6. Pianosi P, Leblanc J, Almudevar A: Peak oxygen uptake and mortality in children with cystic fibrosis. Thorax. 2005, 60: 50-54. 10.1136/thx.2003.008102.

    Article  CAS  PubMed  PubMed Central  Google Scholar 

  7. Van de Weert-van Leeuwen PB, Slieker MG, Hulzebos HJ, Kruitwagen CLJJ, van der Ent CK, Arets HGM: Chronic infection and inflammation affect exercise capacity in cystic fibrosis. Eur Respir J. 2012, 39: 893-898. 10.1183/09031936.00086211.

    Article  CAS  PubMed  Google Scholar 

  8. Bilton D, Dodd ME, Abbot JV, Webb AK: The benefits of exercise combined with physiotherapy in the treatment of adults with cystic fibrosis. Respir Med. 1992, 86: 507-511. 10.1016/S0954-6111(96)80012-6.

    Article  CAS  PubMed  Google Scholar 

  9. Almajed A, Lands LC: The evolution of exercise capacity and its limiting factors in Cystic Fibrosis. Paediatr Respir Rev. 2012, 13: 195-199. 10.1016/j.prrv.2012.01.001.

    Article  PubMed  Google Scholar 

  10. Troosters T, Langer D, Vrijsen B, Segers J, Wouters K, Janssens W, Gosselink R, Decramer M, Dupont L: Skeletal muscle weakness, exercise tolerance and physical activity in adults with cystic fibrosis. Eur Respir J. 2009, 33: 99-106. 10.1183/09031936.00091607.

    Article  CAS  PubMed  Google Scholar 

  11. Selvadurai HC, Allen J, Sachinwalla T, Macauley J, Blimkie CJ, Van Asperen PP: Muscle function and resting energy expenditure in female athletes with cystic fibrosis. Am J Respir Crit Care Med. 2003, 168: 1476-1480. 10.1164/rccm.200303-363OC.

    Article  PubMed  Google Scholar 

  12. Cerny FJ, Pullano TP, Cropp GJ: Cardiorespiratory adaptations to exercise in cystic fibrosis. Am Rev Respir Dis. 1982, 126: 217-220.

    CAS  PubMed  Google Scholar 

  13. Shah AR, Gozal D, Keens TG: Determinants of aerobic and anaerobic exercise performance in cystic fibrosis. Am J Respir Crit Care Med. 1998, 157: 1145-1150. 10.1164/ajrccm.157.4.9705023.

    Article  CAS  PubMed  Google Scholar 

  14. Lebecque P, Lapierre JG, Lamarre A, Coates AL: Diffusion capacity and oxygen desaturation effects on exercise in patients with cystic fibrosis. Chest. 1987, 91: 693-697. 10.1378/chest.91.5.693.

    Article  CAS  PubMed  Google Scholar 

  15. Bradley S, Solin P, Wilson J, Johns D, Walters EH, Naughton MT: Hypoxemia and hypercapnia during exercise and sleep in patients with cystic fibrosis. Chest. 1999, 116: 647-654. 10.1378/chest.116.3.647.

    Article  CAS  PubMed  Google Scholar 

  16. McKone EF, Barry SC, Fitzgerald MX, Gallagher CG: Role of arterial hypoxemia and pulmonary mechanics in exercise limitation in adults with cystic fibrosis. J Appl Physiol. 2005, 99: 1012-1018. 10.1152/japplphysiol.00475.2004.

    Article  PubMed  Google Scholar 

  17. Marcus CL, Bader D, Stabile MW, Wang CI, Osher AB, Keens TG: Supplemental oxygen and exercise performance in patients with cystic fibrosis with severe pulmonary disease. Chest. 1992, 101: 52-57. 10.1378/chest.101.1.52.

    Article  CAS  PubMed  Google Scholar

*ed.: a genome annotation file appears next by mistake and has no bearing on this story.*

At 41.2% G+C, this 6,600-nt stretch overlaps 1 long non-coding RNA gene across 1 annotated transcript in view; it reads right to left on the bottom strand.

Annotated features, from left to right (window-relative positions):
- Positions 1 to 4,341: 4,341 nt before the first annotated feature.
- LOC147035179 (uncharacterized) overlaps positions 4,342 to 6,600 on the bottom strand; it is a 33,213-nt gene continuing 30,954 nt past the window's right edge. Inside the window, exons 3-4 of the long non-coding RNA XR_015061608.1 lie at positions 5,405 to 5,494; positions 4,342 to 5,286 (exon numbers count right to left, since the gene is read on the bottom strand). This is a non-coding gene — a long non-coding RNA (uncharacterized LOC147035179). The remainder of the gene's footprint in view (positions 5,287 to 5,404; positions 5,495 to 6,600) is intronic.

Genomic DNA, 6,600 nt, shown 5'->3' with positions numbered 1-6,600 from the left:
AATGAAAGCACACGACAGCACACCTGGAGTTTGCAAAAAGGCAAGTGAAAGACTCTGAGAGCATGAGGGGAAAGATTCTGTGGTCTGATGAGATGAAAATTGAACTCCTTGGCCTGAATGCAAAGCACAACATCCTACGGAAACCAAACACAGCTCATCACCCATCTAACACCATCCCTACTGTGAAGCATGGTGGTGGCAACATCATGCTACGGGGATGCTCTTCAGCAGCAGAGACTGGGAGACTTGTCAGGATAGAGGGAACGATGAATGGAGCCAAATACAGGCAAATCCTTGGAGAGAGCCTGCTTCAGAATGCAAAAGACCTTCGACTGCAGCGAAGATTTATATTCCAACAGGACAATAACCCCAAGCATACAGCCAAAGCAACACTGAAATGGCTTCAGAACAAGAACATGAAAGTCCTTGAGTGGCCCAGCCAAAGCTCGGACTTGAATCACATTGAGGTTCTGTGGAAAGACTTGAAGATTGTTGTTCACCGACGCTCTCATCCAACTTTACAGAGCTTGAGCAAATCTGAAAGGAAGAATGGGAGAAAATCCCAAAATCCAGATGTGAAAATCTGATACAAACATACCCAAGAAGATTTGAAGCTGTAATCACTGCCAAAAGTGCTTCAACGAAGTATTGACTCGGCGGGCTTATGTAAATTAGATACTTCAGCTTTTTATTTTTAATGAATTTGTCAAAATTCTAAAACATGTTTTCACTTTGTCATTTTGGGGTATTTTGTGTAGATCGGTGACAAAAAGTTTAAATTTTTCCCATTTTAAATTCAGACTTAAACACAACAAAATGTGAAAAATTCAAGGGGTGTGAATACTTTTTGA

18. ATS/ACCP: Statement on cardiopulmonary exercise testing. Am J Respir Crit Care Med. 2003, 167: 211-277.

    Article  Google Scholar 

  19. Stevens D, Oades PJ, Armstrong N, Williams CA: A survey of exercise testing and training in UK cystic fibrosis clinics. J Cyst Fibros. 2010, 9: 302-306. 10.1016/j.jcf.2010.03.004.

    Article  CAS  PubMed  Google Scholar 

  20. Miller MR, Hankinson J, Brusasco V, Burgos F, Casaburi R, Coates A, Crapo R, Enright P, van der Grinten CPM, Gustafsson P, Jensen R, Johnson DC, MacIntyre N, McKay R, Navajas D, Pedersen OF, Pellegrino R, Viegi G, Wanger J: Standardisation of spirometry. Eur Respir J. 2005, 26: 319-338. 10.1183/09031936.05.00034805.

    Article  CAS  PubMed  Google Scholar 

  21. Macintyre N, Crapo RO, Viegi G, Johnson DC, van der Grinten CPM, Brusasco V, Burgos F, Casaburi R, Coates A, Enright P, Gustafsson P, Hankinson J, Jensen R, McKay R, Miller MR, Navajas D, Pedersen OF, Pellegrino R, Wanger J: Standardisation of the single-breath determination of carbon monoxide uptake in the lung. Eur Respir J. 2005, 26: 720-735. 10.1183/09031936.05.00034905.

    Article  CAS  PubMed  Google Scholar 

  22. Wanger J, Clausen JL, Coates A, Pedersen OF, Brusasco V, Burgos F, Casaburi R, Crapo R, Enright P, van der Grinten CPM, Gustafsson P, Hankinson J, Jensen R, Johnson D, Macintyre N, McKay R, Miller MR, Navajas D, Pellegrino R, Viegi G: Standardisation of the measurement of lung volumes. Eur Respir J. 2005, 26: 511-522. 10.1183/09031936.05.00035005.

    Article  CAS  PubMed  Google Scholar 

  23. Aguilaniu B, Richard R, Costes F, Bart F, Martinat Y, Stach B, Aguilaniu B, Richard R, Costes F, Bart F, Martinat Y, Stach B, Denjean A, Scientific Council of the French Lung Society: [Cardiopulmonary exercise testing]. Rev Mal Respir. 2007, 24: 2S111-2S160.

    Article  CAS  PubMed  Google Scholar 

  24. Wallaert B, Talleu C, Wemeau-Stervinou L, Duhamel A, Robin S, Aguilaniu B: Reduction of maximal oxygen uptake in sarcoidosis: relationship with disease severity. Respiration. 2011, 82: 501-508. 10.1159/000330050.

    Article  CAS  PubMed  Google Scholar 

  25. Sorbini CA, Grassi V, Solinas E, Muiesan G: Arterial oxygen tension in relation to age in healthy subjects. Respiration. 1968, 25: 3-13. 10.1159/000192549.

    Article  CAS  PubMed  Google Scholar 

  26. Hansen JE, Sue DY, Wasserman K: Predicted values for clinical exercise testing. Am Rev Respir Dis. 1984, 129: S49-S55.

    Article  CAS  PubMed  Google Scholar